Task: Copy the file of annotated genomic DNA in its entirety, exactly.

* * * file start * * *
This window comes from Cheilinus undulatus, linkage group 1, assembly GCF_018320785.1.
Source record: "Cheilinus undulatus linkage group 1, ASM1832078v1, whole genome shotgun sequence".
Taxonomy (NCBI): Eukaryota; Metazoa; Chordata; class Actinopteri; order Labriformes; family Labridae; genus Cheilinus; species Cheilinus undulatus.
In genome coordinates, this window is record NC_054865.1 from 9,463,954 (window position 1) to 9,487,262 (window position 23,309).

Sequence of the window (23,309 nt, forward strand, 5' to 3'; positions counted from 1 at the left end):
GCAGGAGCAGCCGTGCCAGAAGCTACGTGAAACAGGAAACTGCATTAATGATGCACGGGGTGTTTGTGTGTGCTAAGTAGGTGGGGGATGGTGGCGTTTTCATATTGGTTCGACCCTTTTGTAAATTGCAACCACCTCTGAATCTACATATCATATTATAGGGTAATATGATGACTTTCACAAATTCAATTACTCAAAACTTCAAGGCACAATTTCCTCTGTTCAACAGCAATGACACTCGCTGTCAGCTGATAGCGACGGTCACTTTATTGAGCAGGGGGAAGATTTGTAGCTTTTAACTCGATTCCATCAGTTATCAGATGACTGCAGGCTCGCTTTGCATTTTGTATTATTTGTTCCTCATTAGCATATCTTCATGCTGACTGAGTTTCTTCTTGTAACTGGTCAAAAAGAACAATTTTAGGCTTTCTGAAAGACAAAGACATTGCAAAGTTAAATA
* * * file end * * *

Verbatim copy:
This window comes from Cheilinus undulatus, linkage group 1, assembly GCF_018320785.1.
Source record: "Cheilinus undulatus linkage group 1, ASM1832078v1, whole genome shotgun sequence".
Taxonomy (NCBI): Eukaryota; Metazoa; Chordata; class Actinopteri; order Labriformes; family Labridae; genus Cheilinus; species Cheilinus undulatus.
In genome coordinates, this window is record NC_054865.1 from 9,463,954 (window position 1) to 9,487,262 (window position 23,309).

Sequence of the window (23,309 nt, forward strand, 5' to 3'; positions counted from 1 at the left end):
GCAGGAGCAGCCGTGCCAGAAGCTACGTGAAACAGGAAACTGCATTAATGATGCACGGGGTGTTTGTGTGTGCTAAGTAGGTGGGGGATGGTGGCGTTTTCATATTGGTTCGACCCTTTTGTAAATTGCAACCACCTCTGAATCTACATATCATATTATAGGGTAATATGATGACTTTCACAAATTCAATTACTCAAAACTTCAAGGCACAATTTCCTCTGTTCAACAGCAATGACACTCGCTGTCAGCTGATAGCGACGGTCACTTTATTGAGCAGGGGGAAGATTTGTAGCTTTTAACTCGATTCCATCAGTTATCAGATGACTGCAGGCTCGCTTTGCATTTTGTATTATTTGTTCCTCATTAGCATATCTTCATGCTGACTGAGTTTCTTCTTGTAACTGGTCAAAAAGAACAATTTTAGGCTTTCTGAAAGACAAAGACATTGCAAAGTTAAATA